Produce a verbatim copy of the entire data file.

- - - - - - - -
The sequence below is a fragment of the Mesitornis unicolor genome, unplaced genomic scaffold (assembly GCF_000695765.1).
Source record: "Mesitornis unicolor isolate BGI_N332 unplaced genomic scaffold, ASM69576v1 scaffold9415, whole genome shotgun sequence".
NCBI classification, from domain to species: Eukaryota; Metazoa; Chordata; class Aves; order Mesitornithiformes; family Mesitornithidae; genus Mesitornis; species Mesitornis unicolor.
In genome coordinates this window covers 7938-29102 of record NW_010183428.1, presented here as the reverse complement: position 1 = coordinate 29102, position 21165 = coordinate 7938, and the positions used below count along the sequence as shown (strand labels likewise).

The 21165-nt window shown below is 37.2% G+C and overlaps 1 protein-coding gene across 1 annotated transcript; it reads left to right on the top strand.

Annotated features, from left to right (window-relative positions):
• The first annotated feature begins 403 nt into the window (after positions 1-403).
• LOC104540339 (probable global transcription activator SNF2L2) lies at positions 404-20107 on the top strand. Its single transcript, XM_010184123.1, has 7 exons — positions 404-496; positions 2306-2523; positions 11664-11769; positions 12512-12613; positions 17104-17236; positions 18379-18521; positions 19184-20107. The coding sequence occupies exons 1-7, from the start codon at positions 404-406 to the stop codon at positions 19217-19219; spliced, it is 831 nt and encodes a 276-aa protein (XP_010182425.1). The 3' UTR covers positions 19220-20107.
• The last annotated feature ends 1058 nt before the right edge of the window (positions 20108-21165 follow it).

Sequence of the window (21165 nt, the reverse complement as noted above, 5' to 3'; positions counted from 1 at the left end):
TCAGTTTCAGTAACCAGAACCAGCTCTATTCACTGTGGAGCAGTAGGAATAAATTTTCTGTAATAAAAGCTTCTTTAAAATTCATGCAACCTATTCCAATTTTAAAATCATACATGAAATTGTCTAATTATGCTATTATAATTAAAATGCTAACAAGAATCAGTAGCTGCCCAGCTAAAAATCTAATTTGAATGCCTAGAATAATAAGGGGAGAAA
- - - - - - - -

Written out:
The sequence below is a fragment of the Mesitornis unicolor genome, unplaced genomic scaffold (assembly GCF_000695765.1).
Source record: "Mesitornis unicolor isolate BGI_N332 unplaced genomic scaffold, ASM69576v1 scaffold9415, whole genome shotgun sequence".
NCBI classification, from domain to species: Eukaryota; Metazoa; Chordata; class Aves; order Mesitornithiformes; family Mesitornithidae; genus Mesitornis; species Mesitornis unicolor.
In genome coordinates this window covers 7938-29102 of record NW_010183428.1, presented here as the reverse complement: position 1 = coordinate 29102, position 21165 = coordinate 7938, and the positions used below count along the sequence as shown (strand labels likewise).

The 21165-nt window shown below is 37.2% G+C and overlaps 1 protein-coding gene across 1 annotated transcript; it reads left to right on the top strand.

Annotated features, from left to right (window-relative positions):
• The first annotated feature begins 403 nt into the window (after positions 1-403).
• LOC104540339 (probable global transcription activator SNF2L2) lies at positions 404-20107 on the top strand. Its single transcript, XM_010184123.1, has 7 exons — positions 404-496; positions 2306-2523; positions 11664-11769; positions 12512-12613; positions 17104-17236; positions 18379-18521; positions 19184-20107. The coding sequence occupies exons 1-7, from the start codon at positions 404-406 to the stop codon at positions 19217-19219; spliced, it is 831 nt and encodes a 276-aa protein (XP_010182425.1). The 3' UTR covers positions 19220-20107.
• The last annotated feature ends 1058 nt before the right edge of the window (positions 20108-21165 follow it).

Sequence of the window (21165 nt, the reverse complement as noted above, 5' to 3'; positions counted from 1 at the left end):
TCAGTTTCAGTAACCAGAACCAGCTCTATTCACTGTGGAGCAGTAGGAATAAATTTTCTGTAATAAAAGCTTCTTTAAAATTCATGCAACCTATTCCAATTTTAAAATCATACATGAAATTGTCTAATTATGCTATTATAATTAAAATGCTAACAAGAATCAGTAGCTGCCCAGCTAAAAATCTAATTTGAATGCCTAGAATAATAAGGGGAGAAA